Sixty years later Harford Hyde, Unionist MP for North Belfast, called for the building of such a tunnel.[6]

Although their economies have always been closely linked, in 1973 the United Kingdom and the Ireland both joined the European Union, which brought their economies closer to the rest of Europe. In 1993 the Channel Tunnel opened between Great Britain and France. Technical challenges of constructing a tunnel were overcome. However, the Channel Tunnel was delivered overbudget and predicted traffic levels have never materialised.

A tunnel project has been discussed several times in Dáil Éireann (the Irish Parliament).[7][8][9][10]. It has not been mentioned in the British parliament.

Economics and politics

Half the air traffic at Dublin Airport is to Britain, with 8,300,000 passengers per annum. The Dublin-London air route is the busiest international connection in the European Union and the second busiest in the world, with about 50 daily flights and 4.5 million passengers per annum[citation needed], and there were about 12.3 million air passengers between the republic and the United Kingdom (2007) [11].

The Channel Tunnel has, at least initially, failed to generate the original passenger numbers expected (partially because of low cost airlines). It nowadays however has about 9 million passengers per year, more than air travel if only counting those who have destinations near London, Paris or Brussels.

The Channel Tunnel also illustrates a funding problem, that a tunnel, since it is an all-or-nothing project, cannot be built and funded in stages. Therefore cost over-runs (such as experienced on the Channel Tunnel) cannot be smoothed over time. Construction would also take a long time to complete. The project would therefore be an expensive long-term high risk investment.

It might be reasonably expected that opposition to the tunnel would come from powerful corporate interests, particularly ferry companies, shipping lines and airlines. NIMBY local interest groups and environmental groups may oppose individual infrastructure changes.

Various Irish government studies have therefore concluded that an Irish Sea tunnel is, as yet, economically infeasible. The benefit compared to air and ferry travel does not justify the cost.

Change of gauge

One of the major issues for an Irish Sea Tunnel would be the break of gauge between the 1,435 mm standard gauge and the 1,600 mm Irish broad gauge. This is an issue especially for freight trains, whereas for passenger trains the passengers would probably change trains at a major railway station (Dublin, or Belfast; whichever is closest to the tunnel portal).

For onward freight services, the gauge difference would have to be overcome either by building new standard gauge lines in Ireland, regauging the existing network to standard gauge, the use of variable gauge axles, or by the use of dual gauge. Variable gauge axles are only economical as an alternative to regauging or building long new sections of track.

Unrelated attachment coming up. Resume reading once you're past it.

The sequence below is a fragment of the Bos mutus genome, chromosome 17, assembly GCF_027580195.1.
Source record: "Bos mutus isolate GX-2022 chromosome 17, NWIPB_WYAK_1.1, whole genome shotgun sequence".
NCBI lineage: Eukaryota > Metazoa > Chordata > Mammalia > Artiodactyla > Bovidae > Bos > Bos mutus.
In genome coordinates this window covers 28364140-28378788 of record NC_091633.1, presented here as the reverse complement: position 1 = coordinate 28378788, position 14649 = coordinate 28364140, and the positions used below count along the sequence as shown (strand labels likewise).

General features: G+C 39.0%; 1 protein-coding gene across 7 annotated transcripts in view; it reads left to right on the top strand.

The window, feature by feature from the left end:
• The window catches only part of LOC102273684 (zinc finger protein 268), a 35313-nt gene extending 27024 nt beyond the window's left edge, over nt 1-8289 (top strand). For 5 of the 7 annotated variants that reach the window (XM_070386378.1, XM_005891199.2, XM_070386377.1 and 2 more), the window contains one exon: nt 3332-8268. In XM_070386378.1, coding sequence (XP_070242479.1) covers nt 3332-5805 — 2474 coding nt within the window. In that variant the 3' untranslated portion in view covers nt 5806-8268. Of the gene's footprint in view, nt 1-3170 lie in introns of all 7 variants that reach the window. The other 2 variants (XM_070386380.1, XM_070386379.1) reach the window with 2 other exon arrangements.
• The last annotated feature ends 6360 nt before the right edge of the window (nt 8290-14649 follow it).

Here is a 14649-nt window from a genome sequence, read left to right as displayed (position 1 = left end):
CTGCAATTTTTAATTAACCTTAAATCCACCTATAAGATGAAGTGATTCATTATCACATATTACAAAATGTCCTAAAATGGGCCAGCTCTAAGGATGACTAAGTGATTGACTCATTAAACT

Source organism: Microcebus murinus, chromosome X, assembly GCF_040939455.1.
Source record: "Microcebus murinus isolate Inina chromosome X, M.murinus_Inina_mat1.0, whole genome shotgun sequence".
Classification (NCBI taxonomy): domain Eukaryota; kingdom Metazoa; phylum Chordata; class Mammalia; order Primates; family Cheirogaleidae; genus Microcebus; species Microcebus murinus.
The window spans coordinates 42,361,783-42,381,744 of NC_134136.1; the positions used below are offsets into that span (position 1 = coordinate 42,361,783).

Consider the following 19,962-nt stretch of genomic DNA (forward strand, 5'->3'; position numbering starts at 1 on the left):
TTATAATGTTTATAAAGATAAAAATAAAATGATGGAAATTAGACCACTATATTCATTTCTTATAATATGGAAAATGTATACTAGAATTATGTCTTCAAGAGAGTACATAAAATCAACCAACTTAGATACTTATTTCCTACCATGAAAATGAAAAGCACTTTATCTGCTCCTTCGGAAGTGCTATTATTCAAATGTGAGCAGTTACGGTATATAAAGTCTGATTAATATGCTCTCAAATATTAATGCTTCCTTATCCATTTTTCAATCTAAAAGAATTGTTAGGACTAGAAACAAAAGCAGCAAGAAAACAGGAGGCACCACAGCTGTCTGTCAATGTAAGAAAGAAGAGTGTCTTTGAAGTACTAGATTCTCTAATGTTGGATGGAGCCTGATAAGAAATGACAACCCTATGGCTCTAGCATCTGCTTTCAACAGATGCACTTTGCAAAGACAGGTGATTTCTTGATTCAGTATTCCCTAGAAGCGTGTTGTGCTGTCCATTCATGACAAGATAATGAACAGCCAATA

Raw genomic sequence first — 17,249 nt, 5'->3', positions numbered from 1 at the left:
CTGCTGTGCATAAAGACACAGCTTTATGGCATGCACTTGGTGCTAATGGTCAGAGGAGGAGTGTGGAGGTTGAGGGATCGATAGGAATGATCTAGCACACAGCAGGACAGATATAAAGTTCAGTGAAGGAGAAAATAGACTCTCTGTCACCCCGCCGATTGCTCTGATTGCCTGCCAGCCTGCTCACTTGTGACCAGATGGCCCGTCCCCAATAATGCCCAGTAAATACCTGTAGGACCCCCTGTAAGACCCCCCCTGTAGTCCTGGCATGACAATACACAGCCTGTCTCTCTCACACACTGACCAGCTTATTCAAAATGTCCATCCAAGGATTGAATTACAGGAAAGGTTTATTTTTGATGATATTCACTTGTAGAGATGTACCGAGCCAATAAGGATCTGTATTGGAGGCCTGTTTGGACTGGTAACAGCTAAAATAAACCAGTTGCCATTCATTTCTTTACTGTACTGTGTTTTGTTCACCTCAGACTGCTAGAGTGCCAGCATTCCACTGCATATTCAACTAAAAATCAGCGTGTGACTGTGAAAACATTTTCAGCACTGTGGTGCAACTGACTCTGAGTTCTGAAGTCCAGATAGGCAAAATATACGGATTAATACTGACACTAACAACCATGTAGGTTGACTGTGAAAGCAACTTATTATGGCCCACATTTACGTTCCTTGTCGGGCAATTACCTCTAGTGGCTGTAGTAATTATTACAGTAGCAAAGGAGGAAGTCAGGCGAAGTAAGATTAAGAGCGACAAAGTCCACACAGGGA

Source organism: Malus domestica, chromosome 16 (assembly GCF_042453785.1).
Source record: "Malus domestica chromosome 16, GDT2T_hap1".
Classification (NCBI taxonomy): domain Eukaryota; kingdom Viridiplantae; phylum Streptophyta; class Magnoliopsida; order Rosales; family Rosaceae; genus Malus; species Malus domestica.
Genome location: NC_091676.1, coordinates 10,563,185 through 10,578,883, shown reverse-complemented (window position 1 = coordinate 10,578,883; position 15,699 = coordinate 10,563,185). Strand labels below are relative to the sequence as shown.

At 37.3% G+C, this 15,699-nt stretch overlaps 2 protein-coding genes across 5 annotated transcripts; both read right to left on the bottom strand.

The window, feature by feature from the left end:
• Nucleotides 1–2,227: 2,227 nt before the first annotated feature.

The difference in width between standard gauge and Irish gauge is too small to allow high speed operation on a three-rail dual gauge setup meaning that a four-rail dual gauge installation is required. The states of Victoria and South Australia Australia also shares breaks of gauge between 1,435 mm and 1,600 mm.

Trains passing through the long tunnel must use electric traction, meaning that the railways at either end must also be electrically operated. However, as of 2008, most railway lines in Ireland are not electrified.

See also

References

  1. ^ A Vision of Transport in Ireland in 2050, IEI report (pdf), The Irish Academy of Engineers, 21/12/2004
  2. ^ First Great Western: trains, tickets, timetables for London, Bristol, Cardiff, West of England
  3. ^ BBC NEWS | England | Rail firm considers 200mph trains
  4. ^ BBC NEWS | Wales | Cardiff to London in just over an hour
  5. ^ "TUNNEL UNDER THE SEA", The Washington Post, May 2, 1897 (Archive link)
  6. ^ "An Irishman's Diary" by Wesley Boyd, (Link), The Irish Times, Feb 2004 (subscription required)
  7. ^ Written Answers. - Sea Transport, (Link), Dáil Éireann - Volume 384 - 16 November, 1988
  8. ^ Written Answers. - Irish Sea Railway Ferry, (Link), Dáil Éireann - Volume 434 - 19 October, 1993
  9. ^ Written Answers. - Ireland-UK Tunnel, (Link), Dáil Éireann - Volume 517 - 29 March, 2000
  10. ^ Written Answers - Transport Projects, (Link), Dáil Éireann - Volume 597 - 15 February, 2005
  11. ^ Eurostat: Air passenger transport in Europe in 2007